We tragically and heart-broken learned a few days ago of the death of Rabbi Adin Steinsaltz at age 83 from pneumonia.
His life was a fascinating one. He was born in Jerusalem to parents who were non-religious secular Jews and members of Israel’s communist party.
As a teenager he joined the Chassidic Chabad youth movement and from that time on he was devoted to a life of strict orthodox Judaism.
At the Hebrew University in Jerusalem he studied mathematics (in which he became a specialist), chemistry and physics.
Throughout the years of his life he was a devoted follower of the Lubavitcher Rabbi Menachem Schneerson, the father of the Chabad movement, and he became the head of Chabad in Israel
Rabbi Steinsaltz published more than 60 books including some on zoology and theology. But his greatest passion and which brought him international fame was the study of the ancient Babylonian Talmud and his renowned translation..
He spent sixteen hour daily over 45 years in translating the Talmud Bavli from Aramaic into Hebrew. He began his gigantic work in 1965 and his final edition was completed and published in 2010. More than 2,700 pages in double folio
There are 45 published volumes of the renowned Steinsaltz Talmud.
In 1988 he was awarded the Israel Prize Laureate (Israel’s version of the Nobel Prize) and in 2012 he received the Presidential Medal of Honor for his 45 volume translation of the Babylonian Talmud.
While there are two different Talmuds, one written in Babylonia and one in Jerusalem, the only official and widely studied version is the Babylonian which was begun in the fifth century.
Rabbi Adin Steinsaltz was a modest man and a giant of a scholar. There is no one like him since the time of Rashi in 10th century France.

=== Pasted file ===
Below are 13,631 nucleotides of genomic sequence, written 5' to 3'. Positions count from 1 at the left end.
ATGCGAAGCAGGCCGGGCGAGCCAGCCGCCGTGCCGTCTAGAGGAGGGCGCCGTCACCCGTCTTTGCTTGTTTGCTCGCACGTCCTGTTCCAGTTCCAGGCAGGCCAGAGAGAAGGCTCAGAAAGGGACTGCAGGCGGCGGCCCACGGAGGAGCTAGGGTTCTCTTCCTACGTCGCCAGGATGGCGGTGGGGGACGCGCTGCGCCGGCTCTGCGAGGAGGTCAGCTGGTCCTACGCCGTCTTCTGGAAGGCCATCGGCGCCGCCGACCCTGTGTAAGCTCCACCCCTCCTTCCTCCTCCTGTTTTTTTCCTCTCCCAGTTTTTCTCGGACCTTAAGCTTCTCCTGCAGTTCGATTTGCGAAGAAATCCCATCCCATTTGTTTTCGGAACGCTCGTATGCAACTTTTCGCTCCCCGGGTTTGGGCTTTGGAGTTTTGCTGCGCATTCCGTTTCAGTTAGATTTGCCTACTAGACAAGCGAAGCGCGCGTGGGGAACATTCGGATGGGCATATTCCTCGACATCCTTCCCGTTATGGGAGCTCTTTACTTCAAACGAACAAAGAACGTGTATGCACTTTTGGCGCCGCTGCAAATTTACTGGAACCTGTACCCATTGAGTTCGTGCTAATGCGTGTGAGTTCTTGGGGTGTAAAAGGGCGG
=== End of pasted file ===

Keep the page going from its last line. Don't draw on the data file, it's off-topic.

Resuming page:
He and his beloved wife Sara had three children and eighteen grandchildren living in Jerusalem.
Yeshiva students, rabbis and scholars throughout the Jewish world study the Steinsaltz translations of Talmud Bavli.
In his memory today on the eve of the sacred Shabbat, I have taken the volume of Baba Metzia from the bookshelf and will read a page of his translation from the original Aramaic into modern Hebrew.
His sad death was the death of a giant who walked, worked and lived among us. He was buried in the historic Jerusalem cemetery on the Mount of Olives.
May we all be blessed by the memory of the giant who is physically no more but whose spirituality will live on for thousands of years.
I join with the millions who extend condolences to the Steinsaltz family: “HaMakom yenachem etchem b’toch sh’ar avalai Tziyon v’Yerushalayim.” May the Almighty and Merciful God comfort you among the mourners of Zion and Jerusalem.
And in the words of the last of our ancient prophets, Malachi: “True instruction was on his lips and he did not give voice to unrighteousness. He walked with the Lord his God in peace, uprightly ,and he turned many away from iniquity”.
A beloved and esteemed giant of our century has died. There are none to replace him. Yehi zichro baruch. May his memory be for a blessing. Amen.